Policy and promises focused on emissions reductions from fossil fuels, through the technologies of Carbon Capture and Storage (CCS) (promising up to 90% reductions from fossil fuels) and fuel switching, and on energy efficiency. Trading schemes were proposed, [although were often so slackly developed, in order to reduce costs to business, that they had little result.] The IPCC issued a report on CCS. The blog mentions that in some parts of the world there was talk of building new “capture ready” coal power stations, with licenses being granted before the term was even defined. The blog states:

CCS was selected preferentially by the model algorithms because the simulated costs of continued expansion and use of fossil-fuel power – linked to retrofitting with CCS – were lower than those associated with phasing out electricity generation using coal and gas.

13 May 2020 Guest post: A brief history of climate targets


practical development of CCS got little further than research facilities, while the promise of ‘CCS readiness’ even facilitated continued construction of new fossil power plants.


Fuel also switching did not live up to its promise.


continued to become more sophisticated. It moved on to establish direct links between economic activity and the concentration of CO2 in the atmosphere. 

13 May 2020 Guest post: A brief history of climate targets

Stage 3: Atmospheric concentrations c.Copenhagen 2009

The blog asserts that in the lead up to the Copenhagen COP, there was intense debate over setting a goal for atmospheric CO2 concentrations. Initially 550 ppm was considered adequate but the debate saw that lowered to 450 ppm.

There had been little progress, in reducing emissions. Bioenergy came to the fore as a promise, especially Bioenergy with CCS (BECCS) which implied a lowering of GHG concentrations at a future date. At the time BECCS was more or less completely conceptual, but it merged two apparently known technologies so was considered practicable.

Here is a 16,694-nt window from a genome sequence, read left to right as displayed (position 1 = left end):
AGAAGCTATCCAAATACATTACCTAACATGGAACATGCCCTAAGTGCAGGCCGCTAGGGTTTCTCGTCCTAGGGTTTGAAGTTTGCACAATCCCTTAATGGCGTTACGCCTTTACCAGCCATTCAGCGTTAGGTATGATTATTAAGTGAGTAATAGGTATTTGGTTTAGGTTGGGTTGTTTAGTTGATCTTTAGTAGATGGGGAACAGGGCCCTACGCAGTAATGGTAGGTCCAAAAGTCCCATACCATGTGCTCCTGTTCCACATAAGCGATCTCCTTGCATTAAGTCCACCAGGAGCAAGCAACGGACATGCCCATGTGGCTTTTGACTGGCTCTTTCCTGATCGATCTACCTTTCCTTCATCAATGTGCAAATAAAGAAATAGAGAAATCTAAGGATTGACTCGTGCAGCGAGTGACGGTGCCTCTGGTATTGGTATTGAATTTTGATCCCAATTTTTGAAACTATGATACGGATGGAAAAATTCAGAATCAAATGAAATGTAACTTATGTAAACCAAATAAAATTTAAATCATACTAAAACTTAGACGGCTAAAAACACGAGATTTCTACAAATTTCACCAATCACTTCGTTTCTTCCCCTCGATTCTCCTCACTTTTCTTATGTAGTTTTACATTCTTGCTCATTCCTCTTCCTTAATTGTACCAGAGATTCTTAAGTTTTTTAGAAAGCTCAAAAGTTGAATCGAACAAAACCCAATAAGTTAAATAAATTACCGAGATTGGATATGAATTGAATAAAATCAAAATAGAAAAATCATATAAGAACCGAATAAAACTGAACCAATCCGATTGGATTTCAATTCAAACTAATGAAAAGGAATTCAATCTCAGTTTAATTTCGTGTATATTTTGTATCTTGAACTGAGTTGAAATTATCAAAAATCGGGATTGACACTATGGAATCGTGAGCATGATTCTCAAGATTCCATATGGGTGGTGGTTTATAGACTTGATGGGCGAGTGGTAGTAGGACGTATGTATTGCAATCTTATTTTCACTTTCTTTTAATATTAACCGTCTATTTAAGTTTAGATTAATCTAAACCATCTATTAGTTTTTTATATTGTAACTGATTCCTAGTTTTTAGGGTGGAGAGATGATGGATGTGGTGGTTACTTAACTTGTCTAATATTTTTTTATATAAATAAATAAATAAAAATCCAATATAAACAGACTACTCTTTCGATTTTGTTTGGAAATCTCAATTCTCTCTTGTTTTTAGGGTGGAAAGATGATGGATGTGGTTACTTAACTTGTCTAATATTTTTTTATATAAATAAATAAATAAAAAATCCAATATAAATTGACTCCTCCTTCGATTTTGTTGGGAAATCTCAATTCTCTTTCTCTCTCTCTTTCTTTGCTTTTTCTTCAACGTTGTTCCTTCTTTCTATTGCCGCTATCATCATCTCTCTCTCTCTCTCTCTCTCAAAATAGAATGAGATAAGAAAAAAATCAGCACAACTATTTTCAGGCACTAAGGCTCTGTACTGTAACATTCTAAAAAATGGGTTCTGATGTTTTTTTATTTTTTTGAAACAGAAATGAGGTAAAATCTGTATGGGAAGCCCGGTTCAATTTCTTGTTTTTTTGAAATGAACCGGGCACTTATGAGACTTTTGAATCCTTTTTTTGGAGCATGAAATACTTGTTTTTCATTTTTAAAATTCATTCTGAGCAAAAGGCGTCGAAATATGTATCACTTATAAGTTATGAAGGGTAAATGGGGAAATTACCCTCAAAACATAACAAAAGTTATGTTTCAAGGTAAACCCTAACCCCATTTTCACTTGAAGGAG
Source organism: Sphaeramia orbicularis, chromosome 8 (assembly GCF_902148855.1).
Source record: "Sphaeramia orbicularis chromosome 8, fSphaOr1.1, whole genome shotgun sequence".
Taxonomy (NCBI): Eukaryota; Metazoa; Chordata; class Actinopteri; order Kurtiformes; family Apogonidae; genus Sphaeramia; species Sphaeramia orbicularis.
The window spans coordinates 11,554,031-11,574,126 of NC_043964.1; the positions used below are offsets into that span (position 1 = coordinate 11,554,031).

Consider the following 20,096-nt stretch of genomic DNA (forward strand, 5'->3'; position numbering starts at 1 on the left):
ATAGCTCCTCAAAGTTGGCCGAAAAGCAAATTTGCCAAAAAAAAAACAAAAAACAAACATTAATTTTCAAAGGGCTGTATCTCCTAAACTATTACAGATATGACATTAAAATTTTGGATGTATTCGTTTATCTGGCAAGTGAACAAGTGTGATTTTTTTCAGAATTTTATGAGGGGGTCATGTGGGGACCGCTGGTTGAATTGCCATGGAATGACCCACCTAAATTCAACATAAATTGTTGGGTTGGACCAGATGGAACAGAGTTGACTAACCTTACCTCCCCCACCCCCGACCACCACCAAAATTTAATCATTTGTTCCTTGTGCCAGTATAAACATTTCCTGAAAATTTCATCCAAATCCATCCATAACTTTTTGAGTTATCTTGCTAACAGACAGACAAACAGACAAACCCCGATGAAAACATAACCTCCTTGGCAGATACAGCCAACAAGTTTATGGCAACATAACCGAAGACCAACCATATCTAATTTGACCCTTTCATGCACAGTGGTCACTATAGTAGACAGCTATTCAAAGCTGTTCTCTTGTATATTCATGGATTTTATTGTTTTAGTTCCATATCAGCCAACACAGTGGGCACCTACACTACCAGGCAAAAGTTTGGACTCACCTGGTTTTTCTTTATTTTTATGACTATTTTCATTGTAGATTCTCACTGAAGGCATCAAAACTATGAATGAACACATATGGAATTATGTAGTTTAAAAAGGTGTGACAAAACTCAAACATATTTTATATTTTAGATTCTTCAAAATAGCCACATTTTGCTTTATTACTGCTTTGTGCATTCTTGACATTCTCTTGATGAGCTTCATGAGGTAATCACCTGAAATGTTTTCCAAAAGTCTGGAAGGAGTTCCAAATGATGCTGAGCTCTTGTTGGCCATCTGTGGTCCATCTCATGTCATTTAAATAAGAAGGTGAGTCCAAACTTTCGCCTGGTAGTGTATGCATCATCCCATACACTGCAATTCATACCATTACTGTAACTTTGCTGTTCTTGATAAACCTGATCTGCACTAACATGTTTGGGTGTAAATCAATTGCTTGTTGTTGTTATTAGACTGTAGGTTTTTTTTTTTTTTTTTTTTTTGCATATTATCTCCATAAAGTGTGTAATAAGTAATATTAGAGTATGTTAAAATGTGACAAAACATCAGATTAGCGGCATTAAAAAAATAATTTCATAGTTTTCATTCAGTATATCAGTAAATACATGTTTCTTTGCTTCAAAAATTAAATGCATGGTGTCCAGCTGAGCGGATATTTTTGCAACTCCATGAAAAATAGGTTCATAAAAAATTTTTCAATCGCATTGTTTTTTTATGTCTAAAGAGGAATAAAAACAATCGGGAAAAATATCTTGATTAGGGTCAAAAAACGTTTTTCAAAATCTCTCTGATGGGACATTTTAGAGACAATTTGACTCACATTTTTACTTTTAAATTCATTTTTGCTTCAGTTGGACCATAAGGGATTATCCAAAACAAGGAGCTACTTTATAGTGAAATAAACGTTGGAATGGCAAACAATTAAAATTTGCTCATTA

Like CCS before it, BECCS promised ways to cut the costs of meeting a particular target, slowing the transition even more by its promise to effectively reverse emissions at a future date.


The blog phrases this more strongly. BECCS “allow[ed] the justification of a slower transition by its promise to effectively reverse emissions at a future date.”

Computer modelling became more complicated, with many 450 ppm of CO2 scenarios using the postulate of imagined CCS. The fact that this target appeared, to some, nowhere near adequate to prevent destructive climate change led to being founded.

There was less talk of emissions cuts and more talk of concentrations, and some possible confusion over the connection to temperature outcomes, even if the Copenhagen was officially focused on keeping the increase in temperature at about 2 degrees.

Yet again, CCS, or BECCS, had failed to be deployed, or we might add, even researched, to any useful extent.

Stage 4: Cumulative budgets Durban 2011, Doha 2012

some negotiators argued… for the pursuit of ‘a clear limit on GHG concentrations, and consequently a scientifically calculated carbon budget’…